The question is, Do we use it? Do we appreciate and understand the beauty and power of what God has given? His wisdom teaches us to live differently, to value the eternal over the temporal, and to have protective boundaries and exemplary expectations. It gives us hope, not despair. We find joy and life in God's Word. God's wisdom never changes; it has eternal promise and is alive in the hearts of His children.

O Lord, let me revel in the beauty and riches of your wisdom. Let me seek to know it more. Remembering that wisdom is "more precious than rubies and all things thou canst desire are not to be compared unto her."  Proverbs 3:15

 "Length of days is in her right hand; and in her left hand riches and honour. Her ways are the ways of pleasantness, and all her paths are peace. She is a tree of lie to them that lay hold upon her; and happy is every one that retaineth her" (Proverbs 3:16-18).

Friend, the wisdom of this world seeks to skirt around God's wisdom. It laughs and mocks while changing with every whim and holds no lasting promise. But God's Word stands. His wisdom remains and will remain.

Proverbs 21:30 says, "There is no wisdom nor understanding nor counsel against the Lord." Do you believe that? You should. God's wisdom is eternal and final.

Take time to read these two chapters - 1 Corinthians 2 and Proverbs 3 - and look for the rubies and gems that will strengthen your heart and gird your mind today.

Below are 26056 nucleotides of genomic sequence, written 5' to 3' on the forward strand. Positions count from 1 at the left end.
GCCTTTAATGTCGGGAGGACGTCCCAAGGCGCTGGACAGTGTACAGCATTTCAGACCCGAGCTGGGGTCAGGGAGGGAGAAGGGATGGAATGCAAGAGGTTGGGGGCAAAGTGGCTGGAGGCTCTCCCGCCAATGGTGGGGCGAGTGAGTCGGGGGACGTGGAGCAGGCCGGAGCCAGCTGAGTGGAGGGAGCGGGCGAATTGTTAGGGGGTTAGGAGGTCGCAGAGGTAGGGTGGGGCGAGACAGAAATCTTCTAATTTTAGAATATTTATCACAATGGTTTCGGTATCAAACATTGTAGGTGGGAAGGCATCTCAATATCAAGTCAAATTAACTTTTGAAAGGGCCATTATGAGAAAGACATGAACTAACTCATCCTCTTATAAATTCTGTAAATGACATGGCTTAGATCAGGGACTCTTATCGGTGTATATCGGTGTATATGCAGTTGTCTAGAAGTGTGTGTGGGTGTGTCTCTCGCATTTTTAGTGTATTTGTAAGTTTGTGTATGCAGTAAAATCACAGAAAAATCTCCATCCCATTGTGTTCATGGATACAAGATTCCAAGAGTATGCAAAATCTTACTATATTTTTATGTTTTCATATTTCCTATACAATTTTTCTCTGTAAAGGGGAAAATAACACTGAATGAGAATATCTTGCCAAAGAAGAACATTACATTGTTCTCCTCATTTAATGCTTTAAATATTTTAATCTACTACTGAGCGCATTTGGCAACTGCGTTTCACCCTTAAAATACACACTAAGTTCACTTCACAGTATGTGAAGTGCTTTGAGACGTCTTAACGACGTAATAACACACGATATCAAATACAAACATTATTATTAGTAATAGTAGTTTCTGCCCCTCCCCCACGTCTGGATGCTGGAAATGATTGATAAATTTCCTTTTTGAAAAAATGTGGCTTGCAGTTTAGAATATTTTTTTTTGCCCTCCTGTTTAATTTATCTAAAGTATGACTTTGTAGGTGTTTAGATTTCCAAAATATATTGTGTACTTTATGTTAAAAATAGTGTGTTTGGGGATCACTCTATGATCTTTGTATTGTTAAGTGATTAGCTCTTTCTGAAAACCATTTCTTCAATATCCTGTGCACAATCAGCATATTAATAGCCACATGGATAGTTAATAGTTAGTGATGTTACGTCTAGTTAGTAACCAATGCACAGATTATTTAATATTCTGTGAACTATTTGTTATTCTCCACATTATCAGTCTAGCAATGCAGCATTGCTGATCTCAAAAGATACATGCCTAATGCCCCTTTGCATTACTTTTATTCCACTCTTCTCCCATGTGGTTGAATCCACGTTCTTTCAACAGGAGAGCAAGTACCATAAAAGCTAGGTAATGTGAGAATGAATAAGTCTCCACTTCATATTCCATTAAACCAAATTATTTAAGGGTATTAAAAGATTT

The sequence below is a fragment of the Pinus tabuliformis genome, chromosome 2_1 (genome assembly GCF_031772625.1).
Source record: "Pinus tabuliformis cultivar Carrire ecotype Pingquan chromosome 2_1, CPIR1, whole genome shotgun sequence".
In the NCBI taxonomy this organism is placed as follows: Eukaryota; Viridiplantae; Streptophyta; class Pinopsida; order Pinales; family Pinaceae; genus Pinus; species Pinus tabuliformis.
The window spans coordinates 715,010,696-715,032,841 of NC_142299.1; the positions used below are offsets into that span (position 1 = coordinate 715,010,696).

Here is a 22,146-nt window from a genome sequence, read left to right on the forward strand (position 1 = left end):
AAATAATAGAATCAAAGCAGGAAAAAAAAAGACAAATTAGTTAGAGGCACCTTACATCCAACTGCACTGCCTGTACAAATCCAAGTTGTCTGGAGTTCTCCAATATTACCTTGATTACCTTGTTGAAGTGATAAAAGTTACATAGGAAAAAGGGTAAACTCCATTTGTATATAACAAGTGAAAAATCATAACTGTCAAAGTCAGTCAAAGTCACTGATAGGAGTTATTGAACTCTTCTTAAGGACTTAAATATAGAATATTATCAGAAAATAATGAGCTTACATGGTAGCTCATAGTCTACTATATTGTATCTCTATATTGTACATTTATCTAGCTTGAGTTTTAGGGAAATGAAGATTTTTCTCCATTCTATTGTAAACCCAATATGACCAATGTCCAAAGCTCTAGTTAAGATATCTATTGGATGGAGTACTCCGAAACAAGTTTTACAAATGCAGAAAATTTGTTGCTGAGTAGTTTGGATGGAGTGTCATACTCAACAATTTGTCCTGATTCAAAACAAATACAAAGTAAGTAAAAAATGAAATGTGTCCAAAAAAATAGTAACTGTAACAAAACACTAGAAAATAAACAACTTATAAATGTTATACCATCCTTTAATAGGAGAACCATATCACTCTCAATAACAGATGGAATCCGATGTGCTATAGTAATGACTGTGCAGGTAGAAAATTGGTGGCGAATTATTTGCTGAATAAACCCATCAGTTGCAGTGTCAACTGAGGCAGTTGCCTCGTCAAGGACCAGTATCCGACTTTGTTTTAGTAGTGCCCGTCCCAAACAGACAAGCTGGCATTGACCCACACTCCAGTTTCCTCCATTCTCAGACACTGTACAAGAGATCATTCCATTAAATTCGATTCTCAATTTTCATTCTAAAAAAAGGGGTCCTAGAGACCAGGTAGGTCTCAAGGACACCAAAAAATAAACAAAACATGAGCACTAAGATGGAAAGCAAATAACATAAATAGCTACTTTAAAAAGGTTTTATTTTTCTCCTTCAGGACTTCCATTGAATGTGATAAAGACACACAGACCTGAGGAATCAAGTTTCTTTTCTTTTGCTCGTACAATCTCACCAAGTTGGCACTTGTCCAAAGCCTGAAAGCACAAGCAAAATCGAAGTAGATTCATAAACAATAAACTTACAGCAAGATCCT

Wednesday, March 1, 2023

Week Nine - Useless

The promise of Acts 1:8 is, "But ye shall receive power, after that the Holy Ghost is come upon you: and ye shall be witnesses unto me." If you take this promise at face value, you must admit that though you might not know how or even feel like it could be true, God uses your life as a witness if you are His child.

He chose to use human instruments instead of rocks to tell His story. Person to person; that is God's method. None of us are useless in God's plan. Why? Because God is not dependent upon us to perform His will. He is the craftsman.

Someone wrote, "I am currently in the process of renovating a house. I am no professional carpenter and possess no exceptional skills. What I do have is a lot of borrowed tools. I have drills, a saw, a tenon saw, a jig saw, ladders, work benches, paint brushes that hold paint in a special tank, and many more. You might be impressed if you come to my house, but I need these tools to accomplish this job. I am not a qualified craftsman, and I can't take pride in how much money I spend on this project, either. 

Now, compare that to the way the Amish would construct a house. No power tools. No modern technology. From cutting down the trees and hewing out the timbers, to boring the holes for perfectly fit wooden pegs, the entire job is done with archaic hand tools that would be worse than useless in my hands.

If you visited their work site, you would say, "Wow, what a craftsman, what skill, all that beauty, and look what they used to build it."